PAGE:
What to Expect on Your Postpartum Hair Journey
Dr. Neera Nathan, MD, MSHS, is a board-certified dermatologist and VEGAMOUR expert. Every month, the Harvard-trained doctor shares the science behind and potential solutions to topics such as hair loss, hair growth, scalp care and graying. Read all of Dr. Nathan's articles here.
Postpartum hair loss (a form of telogen effluvium) is common and affects many women after giving birth. Here are the hair changes you can expect during your pregnancy and through the postpartum stages.
Changes in hormone levels (particularly estrogen) can stimulate hair to stay in the growth phase, or anagen, for longer. This can lead to longer, thicker hair during pregnancy, which may be most noticeable during the second and third trimester. You may also notice more body hair growth during this time.
Estrogen levels and pregnancy hormones drop soon after giving birth, which causes a large portion of hair strands to shift from the growth phase into the resting phase (telogen). Hair fall/shedding does not occur quite yet.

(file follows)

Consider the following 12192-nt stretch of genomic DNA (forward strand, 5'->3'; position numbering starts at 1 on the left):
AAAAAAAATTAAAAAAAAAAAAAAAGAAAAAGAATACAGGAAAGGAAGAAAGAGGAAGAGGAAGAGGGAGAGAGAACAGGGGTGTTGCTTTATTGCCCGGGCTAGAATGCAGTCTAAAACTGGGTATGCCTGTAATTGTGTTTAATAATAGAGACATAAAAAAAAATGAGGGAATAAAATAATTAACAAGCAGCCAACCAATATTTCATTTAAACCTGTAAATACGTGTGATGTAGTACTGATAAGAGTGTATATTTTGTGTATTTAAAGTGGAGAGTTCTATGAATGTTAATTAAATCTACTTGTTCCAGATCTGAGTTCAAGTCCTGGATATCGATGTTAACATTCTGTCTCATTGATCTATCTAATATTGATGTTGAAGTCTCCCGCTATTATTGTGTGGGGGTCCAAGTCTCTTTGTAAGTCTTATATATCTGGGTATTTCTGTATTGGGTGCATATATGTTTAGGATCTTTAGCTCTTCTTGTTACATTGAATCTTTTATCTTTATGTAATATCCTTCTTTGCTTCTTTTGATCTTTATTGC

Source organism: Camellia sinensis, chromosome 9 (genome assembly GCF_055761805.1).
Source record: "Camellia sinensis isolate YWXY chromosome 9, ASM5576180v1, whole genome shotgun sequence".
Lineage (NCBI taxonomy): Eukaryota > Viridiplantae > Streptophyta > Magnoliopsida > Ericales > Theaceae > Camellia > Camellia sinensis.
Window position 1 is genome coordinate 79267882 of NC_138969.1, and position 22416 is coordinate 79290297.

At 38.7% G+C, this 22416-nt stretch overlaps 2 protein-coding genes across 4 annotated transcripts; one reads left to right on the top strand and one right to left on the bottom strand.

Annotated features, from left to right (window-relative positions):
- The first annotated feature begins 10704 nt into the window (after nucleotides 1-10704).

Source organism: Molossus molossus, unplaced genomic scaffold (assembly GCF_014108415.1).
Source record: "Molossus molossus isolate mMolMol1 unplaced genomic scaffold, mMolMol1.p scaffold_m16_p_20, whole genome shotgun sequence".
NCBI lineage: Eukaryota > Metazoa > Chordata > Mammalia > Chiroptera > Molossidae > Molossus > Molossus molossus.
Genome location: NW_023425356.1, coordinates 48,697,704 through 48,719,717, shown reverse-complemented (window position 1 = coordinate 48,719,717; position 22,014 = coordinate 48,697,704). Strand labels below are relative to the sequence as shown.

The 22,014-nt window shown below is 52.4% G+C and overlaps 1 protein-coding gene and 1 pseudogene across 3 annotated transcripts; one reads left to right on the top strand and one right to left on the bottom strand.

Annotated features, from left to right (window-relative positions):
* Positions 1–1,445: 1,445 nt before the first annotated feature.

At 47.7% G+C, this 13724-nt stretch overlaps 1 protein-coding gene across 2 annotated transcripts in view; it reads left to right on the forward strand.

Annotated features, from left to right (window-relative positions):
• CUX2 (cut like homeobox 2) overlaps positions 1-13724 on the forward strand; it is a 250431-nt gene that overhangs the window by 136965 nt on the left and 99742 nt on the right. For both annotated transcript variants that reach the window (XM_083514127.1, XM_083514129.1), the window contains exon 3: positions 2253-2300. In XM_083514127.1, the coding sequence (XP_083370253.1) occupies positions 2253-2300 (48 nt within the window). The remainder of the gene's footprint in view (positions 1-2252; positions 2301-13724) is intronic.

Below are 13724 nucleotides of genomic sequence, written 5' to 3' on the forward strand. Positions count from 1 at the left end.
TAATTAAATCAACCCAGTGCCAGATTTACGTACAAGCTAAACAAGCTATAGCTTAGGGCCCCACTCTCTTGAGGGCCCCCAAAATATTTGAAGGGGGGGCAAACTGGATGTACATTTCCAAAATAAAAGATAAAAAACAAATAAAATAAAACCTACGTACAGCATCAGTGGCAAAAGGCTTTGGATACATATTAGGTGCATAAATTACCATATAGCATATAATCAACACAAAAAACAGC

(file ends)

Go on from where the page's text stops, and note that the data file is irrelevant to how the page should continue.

3-4 Months Postpartum
As the hair follicles reach the end of the resting phase, they begin to fall/shed at the same time. This is when postpartum hair loss first becomes noticeable. You may notice more hair fall than usual or clumps of hair in your brush or in the shower drain. Your hair may become thinner all over or near the temples. It is possible to lose up to 50% or more of your hair over the next few months, but you shouldn’t go completely bald.
6-12 Months Postpartum
Hair slowly stops shedding and starts to regrow. Hair should grow back to its normal fullness and thickness by 12 months postpartum.
12 Months Postpartum and Beyond
Hair should be back to normal. If your hair has not reached its previous thickness by your child’s first birthday, there may be another trigger causing hair loss. I recommend seeking care from a board-certified dermatologist for diagnosis and treatment.
Can Postpartum Hair Loss Be Treated?
The good news is that postpartum hair loss should improve on its own. Once hairs are in the shedding phase, it’s hard to stop the process, but there are things you can do to help support healthy hair growth. Avoid using excessive heat on your hair; instead of hot tools, try blow drying on the lowest setting about 6 inches away from your head. Avoid tight hairstyles and coloring or chemical straightening treatments. Eating a healthy, protein-rich diet is also important to grow healthy, strong hair. Using products that can soothe the scalp and stimulate the hair growth phase, like topical caffeine, could help, too. If you are breastfeeding, it is best to speak with your doctor before starting any new products.